Nic Beechan and Brenda Simril Roar to the Finish at Big Bear
By Ryan O’Dell
On yet another calm cool morning in the San Bernardino mountains of Southern California, nearly twice as many racers lined up for the second annual NUE Big Bear Grizzly 100. The course received its inspiration from the infamous Terrible 10,000, a ride the local endurance hammerheads have been doing for years. This year’s race featured several shorter distances and some non-competitive rides in addition to the NUE Grizzly 100.
The race kicked off a week-long cycling festival organized by Bear Valley Bikes. Located at 7000 feet above sea level, the charming tourist town of Big Bear has long had a solid reputation as a cycling destination, attracting visitors from the LA Valley and hosting some of the largest national events over many years. Nearby ski resorts offer lifts for cyclists during the summer months accessing the newly developed Skyliner Trail. This year’s race doubled in size with participants coming from 11 different states and several countries including Mexico, Brazil, Hong Kong, Slovenia, Canada, and France.
Specialized Bikes and Lauf Forks offered demo’s throughout the day with live music on the main stage that drew downtown visitors to the race and into an expo area where they could view racers as they finished along a fast paved decent. New Belgium Brewing offered several variety’s of draft brews throughout the day in the beer garden welcoming weary racers and fans with malty, hoppy goodness.
Simril Wins Again!
Defending NUE Race Series Champion, Brenda Simril, Motor Mile Racing, won again this year in her childhood hometown of Big Bear, cheered on by family and friends. Her 6:04:56 finish was nearly a half hour faster than last year. With three straight wins, including the Bailey Hundo and Tatanka, Simril leads the NUE Race Series, needing only one more win to achieve a perfect score and control her destiny in this best four of fourteen race series. Simril also placed third at the season opener True Grit and second at Mohican MTB100.
The only possible hurdle in route to her first NUE Series title will be if another racer can get four wins. If that occurs, The Fool’s Gold 100 in September would serve as a tie breaker to determine the 2015 NUE Series Champion.
Just three minutes behind the defending champion, Marlee Dixon, MTBRaceNews.com/Pivot Bikes, claimed second in 6:07:50. Dixon is currently ranked second overall in the NUE point standings.
Amanda Nauman, SDG-Bellwether/PB Krema Peanut Butter, took third in 6:41:03. In a close race for fourth and fifth, Nikki Peterson, Bear Valley Bikes, edged out Chase Edwards, Flagstaff Bike Revolution, by just thirty three seconds. Peterson finished 6:44:13. “The Grizzly 100 was a fun, epic, incredibly challenging race. I just started racing mountain bikes in January and have been focusing on cross country so my races are typically 20-25 miles long. In fact, last week I competed in Cat 1 Short Track and Cross Country races in Mammoth, CA where I placed sixth and second, respectively!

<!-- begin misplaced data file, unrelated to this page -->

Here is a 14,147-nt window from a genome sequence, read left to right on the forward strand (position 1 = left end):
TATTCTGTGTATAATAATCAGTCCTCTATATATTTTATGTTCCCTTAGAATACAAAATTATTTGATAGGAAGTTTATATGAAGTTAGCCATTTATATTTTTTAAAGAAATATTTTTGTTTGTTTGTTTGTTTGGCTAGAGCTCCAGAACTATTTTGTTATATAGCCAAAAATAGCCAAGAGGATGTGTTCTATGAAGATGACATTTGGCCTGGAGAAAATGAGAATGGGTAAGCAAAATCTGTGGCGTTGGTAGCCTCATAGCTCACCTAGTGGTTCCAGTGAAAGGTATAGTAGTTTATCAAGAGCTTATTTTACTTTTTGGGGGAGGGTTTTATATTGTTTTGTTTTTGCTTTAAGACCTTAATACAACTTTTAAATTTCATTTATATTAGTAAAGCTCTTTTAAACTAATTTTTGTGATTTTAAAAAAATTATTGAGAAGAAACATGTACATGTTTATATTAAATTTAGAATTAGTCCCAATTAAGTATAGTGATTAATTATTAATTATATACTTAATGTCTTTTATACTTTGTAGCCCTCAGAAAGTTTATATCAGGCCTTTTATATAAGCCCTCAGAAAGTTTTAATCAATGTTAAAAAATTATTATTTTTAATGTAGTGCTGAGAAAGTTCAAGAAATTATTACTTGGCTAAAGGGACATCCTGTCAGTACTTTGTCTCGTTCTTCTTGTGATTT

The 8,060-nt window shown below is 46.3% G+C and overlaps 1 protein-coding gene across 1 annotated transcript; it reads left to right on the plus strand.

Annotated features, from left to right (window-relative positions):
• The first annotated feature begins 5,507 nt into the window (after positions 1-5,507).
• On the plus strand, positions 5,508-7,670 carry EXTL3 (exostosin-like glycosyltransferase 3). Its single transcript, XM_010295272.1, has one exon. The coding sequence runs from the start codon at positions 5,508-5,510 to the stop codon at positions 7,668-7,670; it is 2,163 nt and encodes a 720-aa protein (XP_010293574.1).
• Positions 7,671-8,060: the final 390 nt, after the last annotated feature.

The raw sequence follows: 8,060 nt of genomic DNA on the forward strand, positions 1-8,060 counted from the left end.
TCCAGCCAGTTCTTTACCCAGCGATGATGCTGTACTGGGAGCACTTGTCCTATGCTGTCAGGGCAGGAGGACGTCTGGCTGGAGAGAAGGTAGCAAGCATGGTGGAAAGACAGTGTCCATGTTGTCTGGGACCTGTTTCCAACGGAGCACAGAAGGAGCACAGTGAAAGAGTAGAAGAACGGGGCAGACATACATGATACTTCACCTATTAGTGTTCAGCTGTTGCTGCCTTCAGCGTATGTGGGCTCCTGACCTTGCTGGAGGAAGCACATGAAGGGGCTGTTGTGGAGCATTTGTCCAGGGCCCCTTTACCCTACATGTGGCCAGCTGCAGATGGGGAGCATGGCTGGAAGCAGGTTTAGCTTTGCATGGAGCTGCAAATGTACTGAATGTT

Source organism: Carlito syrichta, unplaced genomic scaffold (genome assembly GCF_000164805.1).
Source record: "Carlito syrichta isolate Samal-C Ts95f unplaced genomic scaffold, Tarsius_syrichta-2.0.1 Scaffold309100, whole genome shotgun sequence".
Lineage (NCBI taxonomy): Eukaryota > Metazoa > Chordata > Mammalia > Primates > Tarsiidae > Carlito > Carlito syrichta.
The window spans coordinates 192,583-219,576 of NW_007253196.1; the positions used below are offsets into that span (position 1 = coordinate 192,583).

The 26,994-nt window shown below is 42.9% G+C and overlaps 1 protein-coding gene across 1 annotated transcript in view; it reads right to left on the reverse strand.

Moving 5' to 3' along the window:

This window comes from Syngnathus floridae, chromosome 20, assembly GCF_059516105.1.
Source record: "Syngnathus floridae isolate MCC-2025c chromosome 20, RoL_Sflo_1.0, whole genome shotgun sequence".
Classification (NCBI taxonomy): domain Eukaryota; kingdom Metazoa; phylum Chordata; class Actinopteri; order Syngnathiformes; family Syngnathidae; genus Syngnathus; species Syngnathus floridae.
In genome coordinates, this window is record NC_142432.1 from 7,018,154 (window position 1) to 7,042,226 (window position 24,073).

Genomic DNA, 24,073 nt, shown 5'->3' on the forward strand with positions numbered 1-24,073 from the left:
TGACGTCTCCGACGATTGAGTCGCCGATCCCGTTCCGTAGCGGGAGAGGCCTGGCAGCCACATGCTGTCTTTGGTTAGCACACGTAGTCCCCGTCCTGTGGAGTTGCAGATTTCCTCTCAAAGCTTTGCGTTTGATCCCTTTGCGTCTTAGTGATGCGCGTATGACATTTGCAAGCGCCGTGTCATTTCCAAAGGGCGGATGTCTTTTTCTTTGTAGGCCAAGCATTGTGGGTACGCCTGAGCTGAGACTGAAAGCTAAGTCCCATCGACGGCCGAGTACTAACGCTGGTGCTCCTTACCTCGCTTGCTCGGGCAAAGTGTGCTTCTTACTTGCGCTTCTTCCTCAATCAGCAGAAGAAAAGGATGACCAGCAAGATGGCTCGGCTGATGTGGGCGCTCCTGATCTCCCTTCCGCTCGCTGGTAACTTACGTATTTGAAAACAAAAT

I did a few 30-40 mile training rides throughout the season but had not done a ride that long. Knowing this, I made sure to go out conservatively so that I could maintain my pace throughout the race. I had issues with my bike the first thirty miles so I used quite a bit more energy than planned. Luckily, I was able to fix my bike with a minor adjustment at the top of Radford and started catching up immediately.
By the time we looped back around to the aid station I had caught Chase. At the time I didn’t realize it and I thought that the sixth place woman had caught me. I led her until mile forty where I started bonking. She passed me and was quickly out of my view! The next five miles I did my best to eat and drink so that I could come back to life.
After making it down Cabin 89 safely I made the U-turn to head up Pineknot and realized that I actually was feeling good! I passed three riders going up and started turning it over as soon as I got to the fire road. On the finally descent I was out of the saddle. I came around a corner and saw the woman I had been with ten miles earlier! I went by her and kept charging as hard as I could. I went by one more rider before crossing the finish line and learned that I ended up fourth!
All in all, the Grizzly 100 was a great time! I had the pleasure of helping behind the scenes in the weeks before AND competing in the race. I am a very lucky girl! The aid stations were great, the riders were encouraging, and the stuffed animal bears are the cutest. I am very thankful that I was able to be a part of such a wonderful event and am already looking forward to next year!”
Edwards finished fifth in 6:44:46 “The Grizzly 100 was an awesome race for three BIG reasons: the flowy, fun single track, the long climbs, and the number of ladies–fast ladies–who showed up to race! My favorite part was racing a fast lady through the stellar Skyline trail.
This trail is so good! It’s a fantastic reward for pushing through the grueling nine-mile Radford hill climb, and it brought a giant smile to my face. In the longer races I do in Arizona, sometimes, I will go the entire race without seeing another woman, so racing this fun descent against another lady made it even more memorable. The finish, which is several miles of fast descending, was also pretty exciting for me. I thought I had pulled far away from Nikki, and then she came out of nowhere, and with the finish line in site, she left me in the dust. It was humbling and awesome!”